The thinking was that there was going to be a round of cheering. A long and loud round for the local robotic team that did so well in Dubai and made us so proud here in little Guyana. That placement in the upper 25% of participants in an international tussle does say something about what we have among the homebred. It is a group that bears watching, as they could be going places.
Yet, from all indications, the response here has been ho-hum, one prolonged yawning and yearning (The First Lady’s recognition notwithstanding) for one of the few exciting developments in Guyana.
Truth be told, exciting would be the sexy games that mesmerize, like the thrill of a chair selection, the herky-jerky of a list that lists to starboard and then port, clear as day for a time, then cobwebbed in tense murkiness, and all the while an endless series of appeals to one tribunal after another.
It is judicial window-shopping in action and, in the hope, that, sooner or later, the jackpot will be found, through stumbling upon a bargain that is deemed favourable. It is a numbers game: the more rolls of the appeals dice, the better the chance of the success pursued.
Those are the things that engage and enthrall Guyanese round the clock. The few things that are positive do not register on the scale of interest, not even a rare good thing, not even an extraordinary happening, like competing with the better-equipped, the bigger dogs, and holding own in sterling fashion.
The Guyanese robotic team’s performance is like a tree falling in the deep forest with nothing stirred, nothing noticed, nothing that means something. Sad!
Regrettable as to how much we have diminished, keep fading, when our champions -young, industrious, talented – go begging into the night. Unheralded and largely unrecognized for what was a singular achievement. Thus, educational strivers, our scientific and technological pioneers languish.
On the other hand, and as a grotesque example of how depraved this nation has become, political people who have made losers of land and layman stand as lauded heroes, are slavishly followed, and every utterance and deed swallowed and digested, as though they possessed mystical powers.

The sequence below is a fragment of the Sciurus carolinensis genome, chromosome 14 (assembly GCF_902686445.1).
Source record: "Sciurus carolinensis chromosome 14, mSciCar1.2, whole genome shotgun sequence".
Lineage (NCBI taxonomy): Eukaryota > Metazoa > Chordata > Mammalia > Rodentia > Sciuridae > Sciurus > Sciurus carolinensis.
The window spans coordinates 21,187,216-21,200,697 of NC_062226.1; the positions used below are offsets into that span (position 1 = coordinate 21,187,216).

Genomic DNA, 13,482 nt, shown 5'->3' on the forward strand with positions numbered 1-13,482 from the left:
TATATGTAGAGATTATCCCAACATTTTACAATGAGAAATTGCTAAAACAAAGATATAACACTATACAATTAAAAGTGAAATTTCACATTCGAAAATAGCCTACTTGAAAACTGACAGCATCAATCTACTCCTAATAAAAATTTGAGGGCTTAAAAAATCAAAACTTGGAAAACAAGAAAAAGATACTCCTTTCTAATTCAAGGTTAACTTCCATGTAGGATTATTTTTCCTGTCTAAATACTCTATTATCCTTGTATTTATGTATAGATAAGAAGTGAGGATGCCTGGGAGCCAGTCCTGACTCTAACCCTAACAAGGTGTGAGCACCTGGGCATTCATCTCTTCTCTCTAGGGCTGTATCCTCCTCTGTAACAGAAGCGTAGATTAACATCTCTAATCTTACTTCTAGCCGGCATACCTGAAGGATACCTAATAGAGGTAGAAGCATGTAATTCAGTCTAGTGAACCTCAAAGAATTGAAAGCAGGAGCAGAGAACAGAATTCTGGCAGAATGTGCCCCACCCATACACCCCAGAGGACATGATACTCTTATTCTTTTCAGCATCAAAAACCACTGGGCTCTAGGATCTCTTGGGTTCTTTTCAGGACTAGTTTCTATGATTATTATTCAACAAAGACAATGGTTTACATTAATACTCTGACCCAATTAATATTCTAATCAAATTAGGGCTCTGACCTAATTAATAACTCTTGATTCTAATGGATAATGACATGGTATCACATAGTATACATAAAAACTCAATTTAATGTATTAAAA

It is a fiercely competitive crowd of the tribally and socially robotic that is bound to finish in the top 1% of any competition, against universal comers.
When the craven can command centre stage, the untouched criminally successful lecture us about visions and principle and ethics, then there should be realization as to the darkness that now blankets this land.
Where does this leave our internationally tested overachievers? What pride of place do they have here? What priority of opportunity is theirs for the asking, so that they be, not in the first 25%, but in the very first one?
The talents and skills are there; the energies, efforts and applications are there. They need patient encouraging and should be used as poster children, as to what aptitude and determination can deliver, possibly lead. The world of Guyana should be at their feet: scholarships from now, facilities upgraded, guidance streamlined. It appears that we are too busy campaigning, mauling each other on social media, or counting the oil chickens before they rush to the fore.
The success of the few, a major first, could be leveraged to attract other youngsters of like mind and aptitude. From the group that starred in Dubai, a pantheon of promise could be thought of, pursued vigorously, and then set free to work the magic of their individual and collective versatility, the cerebral and hands-on unfolding of visions that only they can see. Six can become sixty, and if so, then why not six hundred? Oil needs science and engineering.
Guyanese parents don’t have to go overseas to give their children a piece of that dream. The dream lives right here through positioning them, pointing them, preparing them, pushing them, so that these children thrive. They are our own homegrown laboratory characterized by endless experimentation in varying stages of motion. To the Guyana Robotics team – thank you. Thanks for making us proud. Nicely done!
Feb 26, 2020Narayan Ramdhani (The Kings University) and Priyanna Ramdhani (Olds College) were both selected to represent the Province of Alberta at CCAA (Canadian Collegiate Athletic Association) national...
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